*I will actually be giving a talk to this effect in the near future! Look for a short video sometime in September, assuming I figure out how to work a camera and upload a movie to the internets.

**Forgive me, oh Yog-Sothoth, and accept this paean in your honor.

A note on this week: As I wrote a few days ago, I’m pretty uncomfortable with the apparent tendency of Lovecraft scholars to write off Derleth entirely. But I knew almost nothing about him as a writer, so I picked up The Watchers Out of Time and The Cthulhu Mythos. Having read an arguably representative sample of his weird fiction, I realized my feelings toward his work were extremely complicated, difficult to organize into a single post. As such, this week’s longer posts will be devoted to Derleth.

Well, you were warned: Today and Friday, I’ll be discussing that which drives me nuts in Derleth’s fiction. Friday will be all about the content—specifically, the changes Derleth made to Lovecraft’s original vision that really seem to irk serious Lovecraft scholars. Today’s post is about things that irk me*:

Nothing is allowed to stand alone: One of the things that kind of grew increasingly irritating as I read more and more was Derleth’s dogged determination to link every part of the mythos together. Pretty much every protagonist encountered in a Derleth mythos story is, in some way, tied to the residents of Innsmouth or the Whateleys. You can’t just have a story about Cthulhu—it has to be noted that he’s allied with Azathoth and Dagon and everyone else, and he’s the half-brother of Hastur, and the lot of them were expelled into space by the beneficent Elder Ones (more about that on Friday). Lovecraft is definitely guilty of mythos info-dumps in his incantations and scrawled notes written by people going insane (“AAAAAAHHH ai’alghyay’a Nyarlathotep Chthulhu Tshup Aklathep**” and so forth), but Derleth is determined to tie everyone together into one delightful infernal family. And I don’t think it always works so well. By emphasizing the pantheon—family ties, inner battles, and the like—we’re putting the unthinkable into deeply human terms. I think the overall effect is weak.

Derleth is VERY concerned that you’ll find the unthinkable a little too thinkable, and as a result, everyone’s priorities are skewed: The abominations of Lovecraft are unknowable and incomprehensible. We know this because everyone who encounters one either goes completely insane or completely fails when he tries to put words to paper. (Yes, the “It was just so terrible there’s literally no way I could be expected to describe it” does get old, but it is, at least, completely in line with the universe Lovecraft created.***) Derleth really, really wanted his abominations to be equally incomprehensible. He did this by making his protagonists tell you that they really, REALLY didn’t understand what was going on. At all. Despite the fact that point #1 (the fact that all of the gods are organized into neat lineages, with clear goals and motivations) necessarily refutes a complete lack of understanding. Even more weird, the protagonists are all very clear that the HORROR of NOT REALLY GETTING IT is far worse than the horror of, say, getting their face eaten off. It’s a little perplexing when the narrator pauses while getting menaced by Nyarlathotep and his faceless, formless minions to fret that his true fear is that he will never fully comprehend the situation.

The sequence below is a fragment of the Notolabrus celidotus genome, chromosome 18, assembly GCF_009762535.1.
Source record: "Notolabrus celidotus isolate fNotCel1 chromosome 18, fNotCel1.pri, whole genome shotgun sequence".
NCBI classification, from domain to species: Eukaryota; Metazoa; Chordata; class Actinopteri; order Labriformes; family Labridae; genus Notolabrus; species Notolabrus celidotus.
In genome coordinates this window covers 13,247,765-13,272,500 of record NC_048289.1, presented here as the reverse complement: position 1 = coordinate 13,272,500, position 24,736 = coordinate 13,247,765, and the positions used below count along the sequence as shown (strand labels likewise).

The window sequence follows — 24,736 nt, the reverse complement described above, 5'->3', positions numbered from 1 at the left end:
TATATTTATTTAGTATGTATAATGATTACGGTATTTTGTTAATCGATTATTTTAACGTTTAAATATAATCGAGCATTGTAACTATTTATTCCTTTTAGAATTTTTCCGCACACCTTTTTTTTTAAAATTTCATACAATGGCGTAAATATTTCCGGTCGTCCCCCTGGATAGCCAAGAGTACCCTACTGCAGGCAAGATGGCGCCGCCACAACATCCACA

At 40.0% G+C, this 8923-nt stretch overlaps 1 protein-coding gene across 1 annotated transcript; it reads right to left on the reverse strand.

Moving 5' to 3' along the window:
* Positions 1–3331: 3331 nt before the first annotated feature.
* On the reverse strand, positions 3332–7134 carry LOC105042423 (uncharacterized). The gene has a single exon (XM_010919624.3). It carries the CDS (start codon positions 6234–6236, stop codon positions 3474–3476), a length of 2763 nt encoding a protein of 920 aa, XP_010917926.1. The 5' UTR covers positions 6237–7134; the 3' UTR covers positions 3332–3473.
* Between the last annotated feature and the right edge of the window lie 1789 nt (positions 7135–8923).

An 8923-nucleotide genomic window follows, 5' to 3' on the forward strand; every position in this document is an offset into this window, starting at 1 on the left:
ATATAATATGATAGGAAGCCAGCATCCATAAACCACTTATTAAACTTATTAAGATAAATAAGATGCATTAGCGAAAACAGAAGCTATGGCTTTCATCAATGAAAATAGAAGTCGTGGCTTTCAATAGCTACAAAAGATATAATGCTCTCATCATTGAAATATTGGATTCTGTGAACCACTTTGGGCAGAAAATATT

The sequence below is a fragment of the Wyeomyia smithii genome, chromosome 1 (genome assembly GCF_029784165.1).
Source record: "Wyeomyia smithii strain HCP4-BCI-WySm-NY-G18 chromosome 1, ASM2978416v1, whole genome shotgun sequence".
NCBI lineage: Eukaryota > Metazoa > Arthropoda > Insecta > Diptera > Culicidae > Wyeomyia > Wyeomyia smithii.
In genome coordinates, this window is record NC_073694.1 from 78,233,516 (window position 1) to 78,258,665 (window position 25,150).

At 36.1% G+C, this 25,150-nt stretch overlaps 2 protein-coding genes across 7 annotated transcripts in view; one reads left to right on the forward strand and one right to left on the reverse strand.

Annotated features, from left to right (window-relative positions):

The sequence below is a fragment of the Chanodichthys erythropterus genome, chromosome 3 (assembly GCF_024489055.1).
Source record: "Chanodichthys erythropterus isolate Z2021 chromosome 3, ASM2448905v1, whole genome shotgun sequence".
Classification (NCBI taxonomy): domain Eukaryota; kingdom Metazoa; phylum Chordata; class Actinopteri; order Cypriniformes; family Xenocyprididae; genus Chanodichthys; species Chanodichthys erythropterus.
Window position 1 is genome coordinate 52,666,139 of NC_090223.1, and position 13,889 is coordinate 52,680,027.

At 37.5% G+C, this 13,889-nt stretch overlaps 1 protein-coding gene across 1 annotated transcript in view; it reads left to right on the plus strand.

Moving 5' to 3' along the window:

You’ll only be surprised if you’re not paying attention: I’m not sure if it was the style of the times or he had little faith in his readers (or he was afraid that they’d be lost by Lovecraft’s subtlety), but Derleth is by no means a master of foreshadowing. And by that I mean, he foreshadows all the damn time, in the most obvious possible way, and uses these hints over and over and OVER again in all of his stories. It’s really kind of disappointing. The Watchers Out of Time ends with a fragment that was uncompleted when he died, but I was not perturbed by the lack of an ending.  I was 98% confident that I knew where the story was going. AND ALL OF HIS STORIES ARE LIKE THAT. I can’t even blame being too familiar with the mythos because he goes off-script too much for that to be the reason. But let’s see…Let’s say you’re a Derleth protagonist. You’ve bought a mysterious, evil professor’s house. The professor died, recently, but no one really saw his body, and he was buried on the grounds. You keep smelling the scent of reptiles (whatever that might be), and then you find all his old notes indicating that the secret to immortality might lie in attaining a semi-human, semi-reptilian form. You keep seeing this strange figure haunting the grounds, and you suspect that your neighbor is parading around in a reptile mask to mess with you. (I’m not even making this up.) If you register one ounce of surprise when an ageless, half-man half-lizard creature shows up to reclaim his property, you pretty much deserve whatever’s coming, abomination-wise.